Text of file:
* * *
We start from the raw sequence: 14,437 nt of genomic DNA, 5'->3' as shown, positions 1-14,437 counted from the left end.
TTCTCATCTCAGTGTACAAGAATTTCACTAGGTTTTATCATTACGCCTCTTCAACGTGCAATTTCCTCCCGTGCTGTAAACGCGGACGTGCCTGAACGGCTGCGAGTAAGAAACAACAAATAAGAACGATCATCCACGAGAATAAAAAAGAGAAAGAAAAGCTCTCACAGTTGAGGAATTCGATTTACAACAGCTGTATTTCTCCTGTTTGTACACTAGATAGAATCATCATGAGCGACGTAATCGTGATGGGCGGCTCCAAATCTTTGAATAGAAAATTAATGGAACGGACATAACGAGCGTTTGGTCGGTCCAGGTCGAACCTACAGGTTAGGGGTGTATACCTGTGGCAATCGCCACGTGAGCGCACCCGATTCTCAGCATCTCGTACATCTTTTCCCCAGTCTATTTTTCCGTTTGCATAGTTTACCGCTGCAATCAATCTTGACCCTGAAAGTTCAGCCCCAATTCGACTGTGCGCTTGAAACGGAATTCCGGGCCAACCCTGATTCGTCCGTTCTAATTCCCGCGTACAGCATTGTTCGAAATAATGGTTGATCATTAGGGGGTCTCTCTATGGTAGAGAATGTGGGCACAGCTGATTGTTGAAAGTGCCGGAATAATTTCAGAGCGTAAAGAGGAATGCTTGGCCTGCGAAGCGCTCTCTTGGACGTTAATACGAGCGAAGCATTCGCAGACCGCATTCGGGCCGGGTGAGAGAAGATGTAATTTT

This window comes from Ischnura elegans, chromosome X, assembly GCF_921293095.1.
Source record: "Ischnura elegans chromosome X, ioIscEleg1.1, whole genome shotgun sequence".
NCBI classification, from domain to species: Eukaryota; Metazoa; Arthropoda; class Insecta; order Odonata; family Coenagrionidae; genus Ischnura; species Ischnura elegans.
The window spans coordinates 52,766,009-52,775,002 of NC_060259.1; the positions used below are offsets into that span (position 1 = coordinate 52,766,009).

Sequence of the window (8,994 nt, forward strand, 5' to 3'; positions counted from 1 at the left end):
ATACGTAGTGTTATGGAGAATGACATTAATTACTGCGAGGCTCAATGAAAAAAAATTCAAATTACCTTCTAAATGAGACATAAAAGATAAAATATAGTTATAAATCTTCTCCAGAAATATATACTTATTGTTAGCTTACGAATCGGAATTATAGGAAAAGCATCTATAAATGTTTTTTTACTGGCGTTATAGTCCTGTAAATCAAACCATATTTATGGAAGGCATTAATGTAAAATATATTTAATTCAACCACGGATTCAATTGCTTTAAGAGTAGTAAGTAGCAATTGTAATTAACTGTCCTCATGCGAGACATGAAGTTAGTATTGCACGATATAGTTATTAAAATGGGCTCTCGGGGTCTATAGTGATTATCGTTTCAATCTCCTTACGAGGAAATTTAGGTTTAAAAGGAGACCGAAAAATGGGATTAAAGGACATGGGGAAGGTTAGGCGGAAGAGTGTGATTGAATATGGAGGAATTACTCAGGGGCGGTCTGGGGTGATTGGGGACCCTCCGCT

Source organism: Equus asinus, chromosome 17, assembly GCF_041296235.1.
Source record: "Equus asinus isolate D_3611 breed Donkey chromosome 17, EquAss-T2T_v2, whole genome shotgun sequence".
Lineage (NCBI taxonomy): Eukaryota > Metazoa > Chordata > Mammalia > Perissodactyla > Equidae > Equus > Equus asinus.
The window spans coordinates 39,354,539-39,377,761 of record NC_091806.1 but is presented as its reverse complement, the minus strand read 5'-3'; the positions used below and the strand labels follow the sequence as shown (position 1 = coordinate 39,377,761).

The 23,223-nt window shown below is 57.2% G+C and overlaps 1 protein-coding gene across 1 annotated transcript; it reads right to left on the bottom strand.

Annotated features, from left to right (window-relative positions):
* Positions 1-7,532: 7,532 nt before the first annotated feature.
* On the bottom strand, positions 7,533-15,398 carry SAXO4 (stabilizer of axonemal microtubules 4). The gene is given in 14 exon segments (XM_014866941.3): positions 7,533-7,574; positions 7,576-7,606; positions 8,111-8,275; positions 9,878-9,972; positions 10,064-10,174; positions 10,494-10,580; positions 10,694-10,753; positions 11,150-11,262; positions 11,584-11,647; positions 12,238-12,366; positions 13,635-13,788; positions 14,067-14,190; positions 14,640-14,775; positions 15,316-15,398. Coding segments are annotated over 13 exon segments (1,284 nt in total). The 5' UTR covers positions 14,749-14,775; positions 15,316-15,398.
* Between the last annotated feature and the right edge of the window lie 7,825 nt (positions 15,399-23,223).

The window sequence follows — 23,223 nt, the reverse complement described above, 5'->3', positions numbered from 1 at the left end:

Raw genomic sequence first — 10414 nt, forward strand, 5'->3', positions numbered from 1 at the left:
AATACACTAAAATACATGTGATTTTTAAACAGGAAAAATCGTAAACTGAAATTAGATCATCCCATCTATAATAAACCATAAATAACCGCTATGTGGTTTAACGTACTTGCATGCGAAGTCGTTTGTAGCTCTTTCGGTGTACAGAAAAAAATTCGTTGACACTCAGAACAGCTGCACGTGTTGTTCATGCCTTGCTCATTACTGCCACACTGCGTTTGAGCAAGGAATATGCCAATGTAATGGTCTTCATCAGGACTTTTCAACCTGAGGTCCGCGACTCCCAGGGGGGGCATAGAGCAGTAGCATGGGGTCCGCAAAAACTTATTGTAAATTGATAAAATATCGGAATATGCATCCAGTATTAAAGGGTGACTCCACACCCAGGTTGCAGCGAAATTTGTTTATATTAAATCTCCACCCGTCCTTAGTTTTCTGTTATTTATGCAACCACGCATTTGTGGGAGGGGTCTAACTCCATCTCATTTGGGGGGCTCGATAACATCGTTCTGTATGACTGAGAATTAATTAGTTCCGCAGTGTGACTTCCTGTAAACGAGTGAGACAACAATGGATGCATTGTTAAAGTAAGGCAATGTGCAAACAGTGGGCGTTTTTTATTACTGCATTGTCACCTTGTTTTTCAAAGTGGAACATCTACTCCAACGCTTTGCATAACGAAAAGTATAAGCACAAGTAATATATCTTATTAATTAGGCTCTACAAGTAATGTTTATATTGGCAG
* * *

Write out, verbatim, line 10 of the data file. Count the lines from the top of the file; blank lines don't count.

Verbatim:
Source record: "Equus asinus isolate D_3611 breed Donkey chromosome 17, EquAss-T2T_v2, whole genome shotgun sequence".